posted at 12:41 AM
Sunday, May 14, 2017
Lately I've been feeling a little bit of a spiritual crisis coming on. Not a crisis of faith...my faith is intact. Let me explain. I have felt for a little while now like I am numb to the spirit a little bit, which has caused some alarm within my soul. I've wondered if it's because of my medication. Because I have bipolar disorder, I have to be medicated through school or I'll never keep with it. Right now, my meds are in a really good place. Mentally I feel really good, which is a sigh of relief because sometimes it's hard to find the right combination. My doctor and I have worked for a year and a half to get here. The medication keeps me from feeling highs and lows, which is great for a bipolar person. But there is a side effect that I don't like...I can't feel the intensity of the spirit. I can feel peace, but not that fire that I'm used to feeling. I've talked to other LDS people with bipolar and apparently this is common, but I don't like it. It's freaking me out, making me wonder what I've done wrong. This week, in my New Testament class, we read an article from an address to BYU by President Henry B. Eyring. It was called "Always." (https://www.lds.org/ensign/1999/10/always?lang=eng). In the address, he talked about the Lord's command to pray always. He also talked about how, in the sacrament prayers, we are to always remember the Lord. The question then becomes, how do we do that? President Eyring talked about how our past efforts are not enough. We cannot stand still. We have to determine to study daily and pray often throughout the day and give everything we have to be close to the Lord. I realized in reading this that I haven't been doing that. I think, because I'm so busy working full time and doing school full time, that I have been counting on my past efforts and closeness to the Lord to carry me through, and haven't been doing what it takes to be there. So maybe some of it is my medication, but maybe I can break through the "even-ness" and feel that fire again. It gives me so much hope that I can feel closer to the Lord and hear his voice daily again. In the parable of the sower found in Matthew 13, Christ talks about the seed being cast on different types of ground. I want desperately to be the seed that lands on good ground and brings forth fruit. So take heart from my own experience. We can all come unto the Lord and do more to be close to him. I know that's what I'll be doing.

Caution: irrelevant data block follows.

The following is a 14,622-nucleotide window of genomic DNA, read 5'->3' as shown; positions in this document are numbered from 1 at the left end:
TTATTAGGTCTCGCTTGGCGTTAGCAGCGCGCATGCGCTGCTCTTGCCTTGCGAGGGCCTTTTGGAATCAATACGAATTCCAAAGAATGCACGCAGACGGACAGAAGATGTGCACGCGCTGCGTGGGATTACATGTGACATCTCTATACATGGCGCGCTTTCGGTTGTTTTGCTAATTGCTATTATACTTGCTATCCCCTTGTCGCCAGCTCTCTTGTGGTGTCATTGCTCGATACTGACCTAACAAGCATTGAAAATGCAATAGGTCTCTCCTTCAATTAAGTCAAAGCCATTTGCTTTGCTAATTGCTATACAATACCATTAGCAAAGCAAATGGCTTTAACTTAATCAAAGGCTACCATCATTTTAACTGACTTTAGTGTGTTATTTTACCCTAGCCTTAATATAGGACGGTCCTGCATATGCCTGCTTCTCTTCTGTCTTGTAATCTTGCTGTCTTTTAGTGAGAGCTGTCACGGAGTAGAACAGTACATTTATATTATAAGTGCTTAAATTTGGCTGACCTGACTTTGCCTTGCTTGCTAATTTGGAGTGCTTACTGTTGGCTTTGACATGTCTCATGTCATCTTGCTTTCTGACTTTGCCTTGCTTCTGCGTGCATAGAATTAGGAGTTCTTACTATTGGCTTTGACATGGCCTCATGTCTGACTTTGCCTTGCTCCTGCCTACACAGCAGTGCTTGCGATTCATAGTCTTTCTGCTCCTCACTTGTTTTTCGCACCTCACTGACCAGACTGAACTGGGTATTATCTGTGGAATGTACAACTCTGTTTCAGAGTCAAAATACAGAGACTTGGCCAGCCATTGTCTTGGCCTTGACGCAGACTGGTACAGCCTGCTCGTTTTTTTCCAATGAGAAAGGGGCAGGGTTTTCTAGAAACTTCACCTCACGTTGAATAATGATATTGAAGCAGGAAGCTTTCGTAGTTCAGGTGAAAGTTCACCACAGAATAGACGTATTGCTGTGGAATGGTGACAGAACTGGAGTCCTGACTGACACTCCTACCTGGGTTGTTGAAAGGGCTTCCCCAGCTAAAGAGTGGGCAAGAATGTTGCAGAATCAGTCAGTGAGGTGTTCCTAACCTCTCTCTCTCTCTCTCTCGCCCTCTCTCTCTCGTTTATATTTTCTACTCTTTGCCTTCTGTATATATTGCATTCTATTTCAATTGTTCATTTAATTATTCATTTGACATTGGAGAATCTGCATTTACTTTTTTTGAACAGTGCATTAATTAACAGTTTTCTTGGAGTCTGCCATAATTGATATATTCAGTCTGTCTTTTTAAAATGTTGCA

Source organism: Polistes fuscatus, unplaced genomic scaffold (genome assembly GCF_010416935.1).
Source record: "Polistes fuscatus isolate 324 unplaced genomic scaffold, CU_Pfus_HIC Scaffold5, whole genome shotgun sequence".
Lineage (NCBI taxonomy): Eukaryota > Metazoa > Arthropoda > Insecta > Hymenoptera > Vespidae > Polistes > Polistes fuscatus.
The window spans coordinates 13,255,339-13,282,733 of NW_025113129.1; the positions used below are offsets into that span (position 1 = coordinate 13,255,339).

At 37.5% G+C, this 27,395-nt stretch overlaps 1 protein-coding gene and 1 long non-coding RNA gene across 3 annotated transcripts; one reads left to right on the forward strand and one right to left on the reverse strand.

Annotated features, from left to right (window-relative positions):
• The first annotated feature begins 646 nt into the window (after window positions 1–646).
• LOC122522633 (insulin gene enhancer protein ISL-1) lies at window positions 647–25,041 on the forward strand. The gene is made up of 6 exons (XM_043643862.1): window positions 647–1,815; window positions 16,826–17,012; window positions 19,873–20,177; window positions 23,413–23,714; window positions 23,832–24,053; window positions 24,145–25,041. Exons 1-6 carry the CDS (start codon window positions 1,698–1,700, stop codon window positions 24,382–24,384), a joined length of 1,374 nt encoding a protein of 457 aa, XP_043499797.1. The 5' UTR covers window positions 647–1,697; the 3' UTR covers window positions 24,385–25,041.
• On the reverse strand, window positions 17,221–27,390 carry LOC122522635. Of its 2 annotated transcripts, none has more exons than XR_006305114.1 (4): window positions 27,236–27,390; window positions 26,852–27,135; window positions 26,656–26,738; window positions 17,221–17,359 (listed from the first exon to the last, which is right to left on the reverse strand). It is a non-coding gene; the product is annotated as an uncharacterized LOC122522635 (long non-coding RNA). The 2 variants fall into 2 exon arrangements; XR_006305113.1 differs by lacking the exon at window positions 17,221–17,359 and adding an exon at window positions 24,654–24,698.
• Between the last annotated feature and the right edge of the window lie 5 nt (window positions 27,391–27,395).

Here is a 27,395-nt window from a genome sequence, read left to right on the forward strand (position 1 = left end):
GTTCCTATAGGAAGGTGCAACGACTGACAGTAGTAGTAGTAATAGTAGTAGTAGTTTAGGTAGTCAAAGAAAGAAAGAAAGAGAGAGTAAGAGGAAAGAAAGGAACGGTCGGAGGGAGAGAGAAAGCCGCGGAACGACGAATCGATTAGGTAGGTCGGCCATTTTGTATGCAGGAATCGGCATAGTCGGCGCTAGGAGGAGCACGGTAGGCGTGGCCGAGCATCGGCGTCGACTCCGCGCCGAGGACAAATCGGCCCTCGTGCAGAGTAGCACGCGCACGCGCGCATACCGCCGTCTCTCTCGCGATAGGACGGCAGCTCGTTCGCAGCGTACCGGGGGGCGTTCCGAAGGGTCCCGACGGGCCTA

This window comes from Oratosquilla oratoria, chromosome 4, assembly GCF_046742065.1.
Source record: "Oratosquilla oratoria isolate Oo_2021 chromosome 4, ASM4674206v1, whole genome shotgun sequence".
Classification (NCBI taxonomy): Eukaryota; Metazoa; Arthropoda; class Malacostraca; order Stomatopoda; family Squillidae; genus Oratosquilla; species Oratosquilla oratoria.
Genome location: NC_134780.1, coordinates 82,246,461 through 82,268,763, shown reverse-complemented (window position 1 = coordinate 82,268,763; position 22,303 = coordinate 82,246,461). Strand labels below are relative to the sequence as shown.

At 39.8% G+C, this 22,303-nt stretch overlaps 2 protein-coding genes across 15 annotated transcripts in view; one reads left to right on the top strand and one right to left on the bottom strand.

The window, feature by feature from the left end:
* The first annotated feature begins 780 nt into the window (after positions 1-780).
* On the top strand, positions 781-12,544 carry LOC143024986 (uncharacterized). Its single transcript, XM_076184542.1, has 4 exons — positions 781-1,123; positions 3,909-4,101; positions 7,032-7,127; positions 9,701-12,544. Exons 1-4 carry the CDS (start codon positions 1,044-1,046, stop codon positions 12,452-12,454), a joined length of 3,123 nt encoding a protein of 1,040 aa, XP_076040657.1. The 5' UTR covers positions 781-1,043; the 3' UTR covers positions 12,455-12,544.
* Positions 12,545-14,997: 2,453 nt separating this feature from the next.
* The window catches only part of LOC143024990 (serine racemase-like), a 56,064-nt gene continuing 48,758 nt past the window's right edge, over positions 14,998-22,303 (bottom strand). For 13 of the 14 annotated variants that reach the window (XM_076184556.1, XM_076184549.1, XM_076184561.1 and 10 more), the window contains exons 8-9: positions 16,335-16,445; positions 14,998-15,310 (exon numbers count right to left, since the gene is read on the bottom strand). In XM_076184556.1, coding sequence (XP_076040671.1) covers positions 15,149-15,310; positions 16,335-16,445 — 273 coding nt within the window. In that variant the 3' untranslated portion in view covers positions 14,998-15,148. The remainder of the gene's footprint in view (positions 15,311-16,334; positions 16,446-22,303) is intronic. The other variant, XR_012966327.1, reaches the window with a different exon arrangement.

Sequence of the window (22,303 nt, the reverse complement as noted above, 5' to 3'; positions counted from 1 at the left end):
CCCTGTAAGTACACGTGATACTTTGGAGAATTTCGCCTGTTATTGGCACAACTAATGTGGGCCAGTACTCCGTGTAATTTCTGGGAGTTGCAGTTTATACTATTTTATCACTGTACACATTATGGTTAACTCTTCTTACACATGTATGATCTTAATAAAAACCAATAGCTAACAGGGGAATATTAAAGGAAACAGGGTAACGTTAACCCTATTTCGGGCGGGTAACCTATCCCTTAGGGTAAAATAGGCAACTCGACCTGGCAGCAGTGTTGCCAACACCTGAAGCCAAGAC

posted at 11:41 PM